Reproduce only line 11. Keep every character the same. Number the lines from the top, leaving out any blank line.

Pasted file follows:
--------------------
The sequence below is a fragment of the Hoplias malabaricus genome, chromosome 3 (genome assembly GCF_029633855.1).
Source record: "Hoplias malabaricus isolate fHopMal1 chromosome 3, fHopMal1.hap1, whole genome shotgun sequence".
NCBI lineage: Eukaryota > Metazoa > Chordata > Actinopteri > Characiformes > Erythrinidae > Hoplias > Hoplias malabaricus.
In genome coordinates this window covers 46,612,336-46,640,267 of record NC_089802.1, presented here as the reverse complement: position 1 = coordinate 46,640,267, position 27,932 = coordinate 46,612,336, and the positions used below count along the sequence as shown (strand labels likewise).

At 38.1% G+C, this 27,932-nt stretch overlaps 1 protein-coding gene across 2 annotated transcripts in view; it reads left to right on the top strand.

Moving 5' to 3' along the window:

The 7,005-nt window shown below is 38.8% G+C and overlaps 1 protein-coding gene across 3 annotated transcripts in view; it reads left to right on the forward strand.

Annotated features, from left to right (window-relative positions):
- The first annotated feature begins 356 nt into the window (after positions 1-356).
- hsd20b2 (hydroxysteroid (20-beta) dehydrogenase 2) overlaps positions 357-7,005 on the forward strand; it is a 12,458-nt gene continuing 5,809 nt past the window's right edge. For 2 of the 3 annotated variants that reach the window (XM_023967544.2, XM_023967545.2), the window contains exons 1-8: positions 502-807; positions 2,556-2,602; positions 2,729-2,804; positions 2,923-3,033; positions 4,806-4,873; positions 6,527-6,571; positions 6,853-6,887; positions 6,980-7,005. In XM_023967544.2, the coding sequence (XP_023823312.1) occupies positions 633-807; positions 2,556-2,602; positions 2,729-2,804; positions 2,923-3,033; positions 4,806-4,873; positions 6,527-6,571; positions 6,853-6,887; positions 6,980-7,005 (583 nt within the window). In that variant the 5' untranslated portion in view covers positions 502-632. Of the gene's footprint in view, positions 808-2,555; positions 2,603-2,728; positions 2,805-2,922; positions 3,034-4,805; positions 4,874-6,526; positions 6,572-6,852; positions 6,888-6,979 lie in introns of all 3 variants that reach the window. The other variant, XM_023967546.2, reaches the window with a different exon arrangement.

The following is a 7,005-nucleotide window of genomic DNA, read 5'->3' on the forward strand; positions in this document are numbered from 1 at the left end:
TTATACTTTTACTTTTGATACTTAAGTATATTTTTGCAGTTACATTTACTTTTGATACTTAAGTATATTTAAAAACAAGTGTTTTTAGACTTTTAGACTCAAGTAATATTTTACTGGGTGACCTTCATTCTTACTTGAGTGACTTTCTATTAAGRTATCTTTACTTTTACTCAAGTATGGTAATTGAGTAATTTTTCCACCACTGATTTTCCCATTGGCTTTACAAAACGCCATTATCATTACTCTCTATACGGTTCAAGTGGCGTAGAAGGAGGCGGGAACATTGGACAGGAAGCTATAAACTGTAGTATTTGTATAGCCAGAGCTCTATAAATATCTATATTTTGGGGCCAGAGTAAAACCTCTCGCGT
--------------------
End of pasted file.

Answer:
The following is a 7,005-nucleotide window of genomic DNA, read 5'->3' on the forward strand; positions in this document are numbered from 1 at the left end: